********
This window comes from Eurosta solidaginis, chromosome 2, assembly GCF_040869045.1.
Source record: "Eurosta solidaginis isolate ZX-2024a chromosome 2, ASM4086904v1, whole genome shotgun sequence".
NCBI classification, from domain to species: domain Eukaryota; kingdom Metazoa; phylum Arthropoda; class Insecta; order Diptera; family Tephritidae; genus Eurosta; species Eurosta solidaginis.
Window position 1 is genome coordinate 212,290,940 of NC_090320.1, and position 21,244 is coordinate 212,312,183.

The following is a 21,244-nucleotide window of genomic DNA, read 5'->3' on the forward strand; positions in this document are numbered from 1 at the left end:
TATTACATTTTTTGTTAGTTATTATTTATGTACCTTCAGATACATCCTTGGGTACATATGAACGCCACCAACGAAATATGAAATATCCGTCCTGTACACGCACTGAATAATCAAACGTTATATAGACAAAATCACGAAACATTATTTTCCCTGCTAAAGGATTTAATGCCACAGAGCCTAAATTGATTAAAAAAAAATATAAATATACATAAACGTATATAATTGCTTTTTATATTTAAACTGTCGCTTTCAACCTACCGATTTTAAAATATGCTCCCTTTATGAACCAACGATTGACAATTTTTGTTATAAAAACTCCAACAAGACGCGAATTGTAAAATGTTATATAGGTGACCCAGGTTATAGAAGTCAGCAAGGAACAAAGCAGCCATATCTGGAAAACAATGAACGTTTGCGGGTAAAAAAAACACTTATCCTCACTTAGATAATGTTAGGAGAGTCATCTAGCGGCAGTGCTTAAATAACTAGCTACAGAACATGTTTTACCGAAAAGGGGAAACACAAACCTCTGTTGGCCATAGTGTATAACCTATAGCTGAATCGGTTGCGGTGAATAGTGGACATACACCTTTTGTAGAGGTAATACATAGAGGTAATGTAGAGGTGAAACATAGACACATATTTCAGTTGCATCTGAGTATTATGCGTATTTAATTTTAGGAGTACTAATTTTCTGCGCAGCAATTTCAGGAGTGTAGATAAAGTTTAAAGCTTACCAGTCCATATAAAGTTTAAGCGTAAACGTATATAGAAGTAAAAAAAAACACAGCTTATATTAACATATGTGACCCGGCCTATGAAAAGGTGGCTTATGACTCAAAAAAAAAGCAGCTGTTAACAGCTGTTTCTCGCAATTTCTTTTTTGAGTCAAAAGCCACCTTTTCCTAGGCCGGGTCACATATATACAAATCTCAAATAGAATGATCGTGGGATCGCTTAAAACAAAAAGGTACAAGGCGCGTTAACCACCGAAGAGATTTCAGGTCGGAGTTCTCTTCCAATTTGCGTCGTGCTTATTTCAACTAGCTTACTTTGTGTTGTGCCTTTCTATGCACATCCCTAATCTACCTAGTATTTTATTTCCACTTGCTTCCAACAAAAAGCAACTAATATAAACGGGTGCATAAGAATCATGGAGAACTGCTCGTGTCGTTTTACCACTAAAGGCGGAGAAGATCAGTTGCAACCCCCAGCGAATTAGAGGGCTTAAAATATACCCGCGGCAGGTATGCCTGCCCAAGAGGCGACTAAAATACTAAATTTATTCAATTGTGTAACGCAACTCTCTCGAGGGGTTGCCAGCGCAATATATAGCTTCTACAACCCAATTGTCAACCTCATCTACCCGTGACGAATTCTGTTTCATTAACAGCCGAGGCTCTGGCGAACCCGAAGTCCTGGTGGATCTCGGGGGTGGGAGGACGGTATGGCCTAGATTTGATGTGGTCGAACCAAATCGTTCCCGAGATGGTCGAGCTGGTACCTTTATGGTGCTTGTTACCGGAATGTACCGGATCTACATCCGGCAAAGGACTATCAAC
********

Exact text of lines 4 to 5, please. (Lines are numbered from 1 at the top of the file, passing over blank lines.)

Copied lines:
Window position 1 is genome coordinate 212,290,940 of NC_090320.1, and position 21,244 is coordinate 212,312,183.

The following is a 21,244-nucleotide window of genomic DNA, read 5'->3' on the forward strand; positions in this document are numbered from 1 at the left end: